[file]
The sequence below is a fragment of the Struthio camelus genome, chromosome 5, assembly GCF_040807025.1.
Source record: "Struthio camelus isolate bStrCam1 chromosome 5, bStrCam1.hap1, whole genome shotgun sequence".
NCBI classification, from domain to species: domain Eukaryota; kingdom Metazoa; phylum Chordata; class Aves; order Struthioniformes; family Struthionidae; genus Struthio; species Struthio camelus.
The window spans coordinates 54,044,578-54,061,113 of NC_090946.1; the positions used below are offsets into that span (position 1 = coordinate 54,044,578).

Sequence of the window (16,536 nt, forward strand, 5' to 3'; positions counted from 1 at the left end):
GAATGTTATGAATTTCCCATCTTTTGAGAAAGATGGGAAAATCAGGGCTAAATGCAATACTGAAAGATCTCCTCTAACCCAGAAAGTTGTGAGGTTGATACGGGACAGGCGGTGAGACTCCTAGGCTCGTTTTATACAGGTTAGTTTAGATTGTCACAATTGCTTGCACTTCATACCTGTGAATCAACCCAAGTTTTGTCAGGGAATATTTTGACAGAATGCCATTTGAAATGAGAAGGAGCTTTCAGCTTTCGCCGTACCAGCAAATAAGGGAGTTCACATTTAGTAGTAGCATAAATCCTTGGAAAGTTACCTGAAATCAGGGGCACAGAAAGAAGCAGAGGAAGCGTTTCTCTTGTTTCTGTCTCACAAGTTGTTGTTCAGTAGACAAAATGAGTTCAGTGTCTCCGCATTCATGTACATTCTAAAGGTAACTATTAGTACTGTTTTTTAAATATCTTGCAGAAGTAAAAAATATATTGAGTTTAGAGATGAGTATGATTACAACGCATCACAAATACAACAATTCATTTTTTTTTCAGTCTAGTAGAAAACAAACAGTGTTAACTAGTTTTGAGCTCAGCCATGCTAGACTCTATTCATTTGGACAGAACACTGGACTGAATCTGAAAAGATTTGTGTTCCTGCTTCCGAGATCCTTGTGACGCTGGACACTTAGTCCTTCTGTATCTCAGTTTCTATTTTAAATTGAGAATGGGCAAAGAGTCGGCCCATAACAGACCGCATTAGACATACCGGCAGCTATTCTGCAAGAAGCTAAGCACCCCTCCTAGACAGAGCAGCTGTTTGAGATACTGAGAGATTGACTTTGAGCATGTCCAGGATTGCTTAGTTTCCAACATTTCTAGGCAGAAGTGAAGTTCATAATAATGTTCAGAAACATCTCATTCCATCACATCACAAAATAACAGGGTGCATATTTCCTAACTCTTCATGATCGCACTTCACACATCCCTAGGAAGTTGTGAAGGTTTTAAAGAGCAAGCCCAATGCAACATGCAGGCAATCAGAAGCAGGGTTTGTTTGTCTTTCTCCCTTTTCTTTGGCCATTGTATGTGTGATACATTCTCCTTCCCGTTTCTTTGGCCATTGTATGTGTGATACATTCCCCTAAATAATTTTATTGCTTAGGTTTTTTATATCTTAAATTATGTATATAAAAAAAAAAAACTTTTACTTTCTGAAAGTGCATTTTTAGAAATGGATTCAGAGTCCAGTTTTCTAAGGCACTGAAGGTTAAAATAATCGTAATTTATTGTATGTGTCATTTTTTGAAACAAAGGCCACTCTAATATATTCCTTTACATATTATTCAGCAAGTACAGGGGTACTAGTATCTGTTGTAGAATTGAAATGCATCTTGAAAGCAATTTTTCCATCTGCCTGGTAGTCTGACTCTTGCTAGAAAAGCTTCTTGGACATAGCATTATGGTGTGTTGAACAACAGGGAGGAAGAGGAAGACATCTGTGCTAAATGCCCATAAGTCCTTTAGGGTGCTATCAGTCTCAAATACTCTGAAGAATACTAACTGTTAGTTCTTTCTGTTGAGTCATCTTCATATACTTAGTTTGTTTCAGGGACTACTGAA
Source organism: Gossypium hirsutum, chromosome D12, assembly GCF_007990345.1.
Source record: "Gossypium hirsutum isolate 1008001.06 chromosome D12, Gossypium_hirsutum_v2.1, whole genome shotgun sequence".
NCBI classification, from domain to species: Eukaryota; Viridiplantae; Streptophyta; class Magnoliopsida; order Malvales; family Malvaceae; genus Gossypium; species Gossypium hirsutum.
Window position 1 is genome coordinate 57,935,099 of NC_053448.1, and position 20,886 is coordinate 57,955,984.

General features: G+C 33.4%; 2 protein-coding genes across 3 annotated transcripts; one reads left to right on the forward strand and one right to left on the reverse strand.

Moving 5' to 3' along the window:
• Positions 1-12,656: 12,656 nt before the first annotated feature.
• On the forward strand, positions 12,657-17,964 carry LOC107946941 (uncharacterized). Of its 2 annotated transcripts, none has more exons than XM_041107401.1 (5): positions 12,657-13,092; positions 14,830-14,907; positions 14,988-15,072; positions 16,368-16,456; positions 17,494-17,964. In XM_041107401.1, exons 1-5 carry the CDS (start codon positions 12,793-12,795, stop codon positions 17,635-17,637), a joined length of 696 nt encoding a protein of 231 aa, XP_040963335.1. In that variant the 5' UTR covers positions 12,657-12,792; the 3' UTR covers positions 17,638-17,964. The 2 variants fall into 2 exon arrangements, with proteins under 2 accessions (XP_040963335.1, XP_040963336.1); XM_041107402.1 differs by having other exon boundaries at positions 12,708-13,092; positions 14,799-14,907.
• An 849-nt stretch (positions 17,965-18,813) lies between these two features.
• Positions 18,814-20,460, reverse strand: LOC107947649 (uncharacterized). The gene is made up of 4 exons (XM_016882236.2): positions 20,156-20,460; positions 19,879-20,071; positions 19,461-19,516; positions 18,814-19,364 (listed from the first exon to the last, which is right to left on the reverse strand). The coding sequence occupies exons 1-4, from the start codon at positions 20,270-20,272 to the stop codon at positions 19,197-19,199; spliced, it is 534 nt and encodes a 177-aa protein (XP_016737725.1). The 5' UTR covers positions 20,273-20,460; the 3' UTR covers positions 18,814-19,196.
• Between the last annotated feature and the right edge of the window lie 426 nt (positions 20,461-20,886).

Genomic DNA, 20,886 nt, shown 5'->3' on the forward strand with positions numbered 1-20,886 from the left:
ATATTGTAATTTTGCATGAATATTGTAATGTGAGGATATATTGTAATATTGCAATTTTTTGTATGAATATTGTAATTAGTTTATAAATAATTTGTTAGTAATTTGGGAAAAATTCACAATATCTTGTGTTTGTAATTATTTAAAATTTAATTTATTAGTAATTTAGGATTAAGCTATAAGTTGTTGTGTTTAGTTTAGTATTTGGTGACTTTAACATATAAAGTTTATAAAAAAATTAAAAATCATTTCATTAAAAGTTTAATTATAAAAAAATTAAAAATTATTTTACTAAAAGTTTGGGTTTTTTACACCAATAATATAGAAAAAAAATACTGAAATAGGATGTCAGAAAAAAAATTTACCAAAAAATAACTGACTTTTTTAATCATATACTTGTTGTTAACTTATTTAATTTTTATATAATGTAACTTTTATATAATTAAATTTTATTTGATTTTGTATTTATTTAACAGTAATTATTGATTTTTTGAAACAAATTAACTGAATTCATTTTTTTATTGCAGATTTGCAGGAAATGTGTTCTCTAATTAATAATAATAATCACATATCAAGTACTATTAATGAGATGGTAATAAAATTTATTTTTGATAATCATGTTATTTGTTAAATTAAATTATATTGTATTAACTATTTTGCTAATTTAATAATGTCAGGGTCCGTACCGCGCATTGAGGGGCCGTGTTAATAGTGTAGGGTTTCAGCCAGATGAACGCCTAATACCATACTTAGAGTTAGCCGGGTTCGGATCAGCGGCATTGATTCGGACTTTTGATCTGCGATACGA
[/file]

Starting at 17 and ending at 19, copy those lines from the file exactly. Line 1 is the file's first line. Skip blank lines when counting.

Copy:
• Between the last annotated feature and the right edge of the window lie 426 nt (positions 20,461-20,886).

Genomic DNA, 20,886 nt, shown 5'->3' on the forward strand with positions numbered 1-20,886 from the left:
ATATTGTAATTTTGCATGAATATTGTAATGTGAGGATATATTGTAATATTGCAATTTTTTGTATGAATATTGTAATTAGTTTATAAATAATTTGTTAGTAATTTGGGAAAAATTCACAATATCTTGTGTTTGTAATTATTTAAAATTTAATTTATTAGTAATTTAGGATTAAGCTATAAGTTGTTGTGTTTAGTTTAGTATTTGGTGACTTTAACATATAAAGTTTATAAAAAAATTAAAAATCATTTCATTAAAAGTTTAATTATAAAAAAATTAAAAATTATTTTACTAAAAGTTTGGGTTTTTTACACCAATAATATAGAAAAAAAATACTGAAATAGGATGTCAGAAAAAAAATTTACCAAAAAATAACTGACTTTTTTAATCATATACTTGTTGTTAACTTATTTAATTTTTATATAATGTAACTTTTATATAATTAAATTTTATTTGATTTTGTATTTATTTAACAGTAATTATTGATTTTTTGAAACAAATTAACTGAATTCATTTTTTTATTGCAGATTTGCAGGAAATGTGTTCTCTAATTAATAATAATAATCACATATCAAGTACTATTAATGAGATGGTAATAAAATTTATTTTTGATAATCATGTTATTTGTTAAATTAAATTATATTGTATTAACTATTTTGCTAATTTAATAATGTCAGGGTCCGTACCGCGCATTGAGGGGCCGTGTTAATAGTGTAGGGTTTCAGCCAGATGAACGCCTAATACCATACTTAGAGTTAGCCGGGTTCGGATCAGCGGCATTGATTCGGACTTTTGATCTGCGATACGA